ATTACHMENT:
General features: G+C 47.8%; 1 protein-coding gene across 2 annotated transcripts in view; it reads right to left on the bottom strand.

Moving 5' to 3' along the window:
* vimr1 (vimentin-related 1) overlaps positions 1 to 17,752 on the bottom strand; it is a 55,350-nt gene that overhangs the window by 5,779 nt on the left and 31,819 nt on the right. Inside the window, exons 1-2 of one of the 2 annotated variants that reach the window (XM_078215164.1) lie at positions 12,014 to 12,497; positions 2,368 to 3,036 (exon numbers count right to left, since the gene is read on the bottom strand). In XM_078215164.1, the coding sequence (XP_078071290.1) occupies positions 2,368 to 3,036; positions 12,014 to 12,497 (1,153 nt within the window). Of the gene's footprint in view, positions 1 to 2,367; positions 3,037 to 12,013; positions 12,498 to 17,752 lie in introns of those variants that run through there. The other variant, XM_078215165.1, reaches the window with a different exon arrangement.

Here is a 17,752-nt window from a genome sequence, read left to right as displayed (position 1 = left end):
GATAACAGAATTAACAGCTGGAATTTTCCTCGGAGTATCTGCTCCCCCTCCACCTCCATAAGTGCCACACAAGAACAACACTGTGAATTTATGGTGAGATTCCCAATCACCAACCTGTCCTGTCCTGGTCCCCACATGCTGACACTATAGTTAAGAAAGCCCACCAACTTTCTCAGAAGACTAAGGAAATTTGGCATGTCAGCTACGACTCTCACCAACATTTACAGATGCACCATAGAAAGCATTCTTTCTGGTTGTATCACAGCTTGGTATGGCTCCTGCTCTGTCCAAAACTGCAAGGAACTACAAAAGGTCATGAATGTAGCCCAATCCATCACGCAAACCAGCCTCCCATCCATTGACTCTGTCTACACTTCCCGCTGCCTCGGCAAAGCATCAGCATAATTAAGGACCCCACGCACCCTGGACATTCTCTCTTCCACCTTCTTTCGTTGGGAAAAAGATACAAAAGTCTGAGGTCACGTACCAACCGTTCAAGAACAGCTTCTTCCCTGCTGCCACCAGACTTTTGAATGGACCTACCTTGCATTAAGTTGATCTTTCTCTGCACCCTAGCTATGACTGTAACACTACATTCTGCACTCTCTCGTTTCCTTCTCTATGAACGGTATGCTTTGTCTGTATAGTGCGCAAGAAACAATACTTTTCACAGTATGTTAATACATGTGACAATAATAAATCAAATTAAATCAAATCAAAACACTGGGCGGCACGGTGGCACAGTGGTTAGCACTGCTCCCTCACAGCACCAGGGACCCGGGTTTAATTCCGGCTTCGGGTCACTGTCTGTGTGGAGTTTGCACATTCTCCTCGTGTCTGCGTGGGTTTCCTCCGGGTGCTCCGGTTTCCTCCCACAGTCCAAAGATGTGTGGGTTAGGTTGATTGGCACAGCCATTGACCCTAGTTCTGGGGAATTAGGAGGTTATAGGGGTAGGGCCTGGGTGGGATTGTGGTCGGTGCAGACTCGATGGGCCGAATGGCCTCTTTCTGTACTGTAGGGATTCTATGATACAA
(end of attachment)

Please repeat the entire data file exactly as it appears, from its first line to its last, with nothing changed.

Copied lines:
General features: G+C 47.8%; 1 protein-coding gene across 2 annotated transcripts in view; it reads right to left on the bottom strand.

Moving 5' to 3' along the window:
* vimr1 (vimentin-related 1) overlaps positions 1 to 17,752 on the bottom strand; it is a 55,350-nt gene that overhangs the window by 5,779 nt on the left and 31,819 nt on the right. Inside the window, exons 1-2 of one of the 2 annotated variants that reach the window (XM_078215164.1) lie at positions 12,014 to 12,497; positions 2,368 to 3,036 (exon numbers count right to left, since the gene is read on the bottom strand). In XM_078215164.1, the coding sequence (XP_078071290.1) occupies positions 2,368 to 3,036; positions 12,014 to 12,497 (1,153 nt within the window). Of the gene's footprint in view, positions 1 to 2,367; positions 3,037 to 12,013; positions 12,498 to 17,752 lie in introns of those variants that run through there. The other variant, XM_078215165.1, reaches the window with a different exon arrangement.

Here is a 17,752-nt window from a genome sequence, read left to right as displayed (position 1 = left end):
GATAACAGAATTAACAGCTGGAATTTTCCTCGGAGTATCTGCTCCCCCTCCACCTCCATAAGTGCCACACAAGAACAACACTGTGAATTTATGGTGAGATTCCCAATCACCAACCTGTCCTGTCCTGGTCCCCACATGCTGACACTATAGTTAAGAAAGCCCACCAACTTTCTCAGAAGACTAAGGAAATTTGGCATGTCAGCTACGACTCTCACCAACATTTACAGATGCACCATAGAAAGCATTCTTTCTGGTTGTATCACAGCTTGGTATGGCTCCTGCTCTGTCCAAAACTGCAAGGAACTACAAAAGGTCATGAATGTAGCCCAATCCATCACGCAAACCAGCCTCCCATCCATTGACTCTGTCTACACTTCCCGCTGCCTCGGCAAAGCATCAGCATAATTAAGGACCCCACGCACCCTGGACATTCTCTCTTCCACCTTCTTTCGTTGGGAAAAAGATACAAAAGTCTGAGGTCACGTACCAACCGTTCAAGAACAGCTTCTTCCCTGCTGCCACCAGACTTTTGAATGGACCTACCTTGCATTAAGTTGATCTTTCTCTGCACCCTAGCTATGACTGTAACACTACATTCTGCACTCTCTCGTTTCCTTCTCTATGAACGGTATGCTTTGTCTGTATAGTGCGCAAGAAACAATACTTTTCACAGTATGTTAATACATGTGACAATAATAAATCAAATTAAATCAAATCAAAACACTGGGCGGCACGGTGGCACAGTGGTTAGCACTGCTCCCTCACAGCACCAGGGACCCGGGTTTAATTCCGGCTTCGGGTCACTGTCTGTGTGGAGTTTGCACATTCTCCTCGTGTCTGCGTGGGTTTCCTCCGGGTGCTCCGGTTTCCTCCCACAGTCCAAAGATGTGTGGGTTAGGTTGATTGGCACAGCCATTGACCCTAGTTCTGGGGAATTAGGAGGTTATAGGGGTAGGGCCTGGGTGGGATTGTGGTCGGTGCAGACTCGATGGGCCGAATGGCCTCTTTCTGTACTGTAGGGATTCTATGATACAA